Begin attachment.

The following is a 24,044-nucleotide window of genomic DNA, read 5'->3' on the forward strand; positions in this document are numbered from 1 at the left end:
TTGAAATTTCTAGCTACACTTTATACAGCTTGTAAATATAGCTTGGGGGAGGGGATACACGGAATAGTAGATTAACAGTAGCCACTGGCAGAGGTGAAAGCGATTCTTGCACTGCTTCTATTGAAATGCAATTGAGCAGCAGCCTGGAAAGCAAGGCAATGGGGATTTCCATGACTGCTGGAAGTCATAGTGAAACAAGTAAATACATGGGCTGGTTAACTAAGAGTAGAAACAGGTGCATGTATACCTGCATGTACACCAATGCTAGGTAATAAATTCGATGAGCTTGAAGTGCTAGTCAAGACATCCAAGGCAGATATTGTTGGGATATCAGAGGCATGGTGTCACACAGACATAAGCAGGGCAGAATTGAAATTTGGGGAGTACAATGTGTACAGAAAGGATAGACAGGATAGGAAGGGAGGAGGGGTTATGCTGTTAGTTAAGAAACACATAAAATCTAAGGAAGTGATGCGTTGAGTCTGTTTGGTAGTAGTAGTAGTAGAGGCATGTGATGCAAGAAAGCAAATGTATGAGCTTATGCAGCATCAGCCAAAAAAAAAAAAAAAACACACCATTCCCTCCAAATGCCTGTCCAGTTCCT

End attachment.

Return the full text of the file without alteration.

The following is a 24,044-nucleotide window of genomic DNA, read 5'->3' on the forward strand; positions in this document are numbered from 1 at the left end:
TTGAAATTTCTAGCTACACTTTATACAGCTTGTAAATATAGCTTGGGGGAGGGGATACACGGAATAGTAGATTAACAGTAGCCACTGGCAGAGGTGAAAGCGATTCTTGCACTGCTTCTATTGAAATGCAATTGAGCAGCAGCCTGGAAAGCAAGGCAATGGGGATTTCCATGACTGCTGGAAGTCATAGTGAAACAAGTAAATACATGGGCTGGTTAACTAAGAGTAGAAACAGGTGCATGTATACCTGCATGTACACCAATGCTAGGTAATAAATTCGATGAGCTTGAAGTGCTAGTCAAGACATCCAAGGCAGATATTGTTGGGATATCAGAGGCATGGTGTCACACAGACATAAGCAGGGCAGAATTGAAATTTGGGGAGTACAATGTGTACAGAAAGGATAGACAGGATAGGAAGGGAGGAGGGGTTATGCTGTTAGTTAAGAAACACATAAAATCTAAGGAAGTGATGCGTTGAGTCTGTTTGGTAGTAGTAGTAGTAGAGGCATGTGATGCAAGAAAGCAAATGTATGAGCTTATGCAGCATCAGCCAAAAAAAAAAAAAAAACACACCATTCCCTCCAAATGCCTGTCCAGTTCCT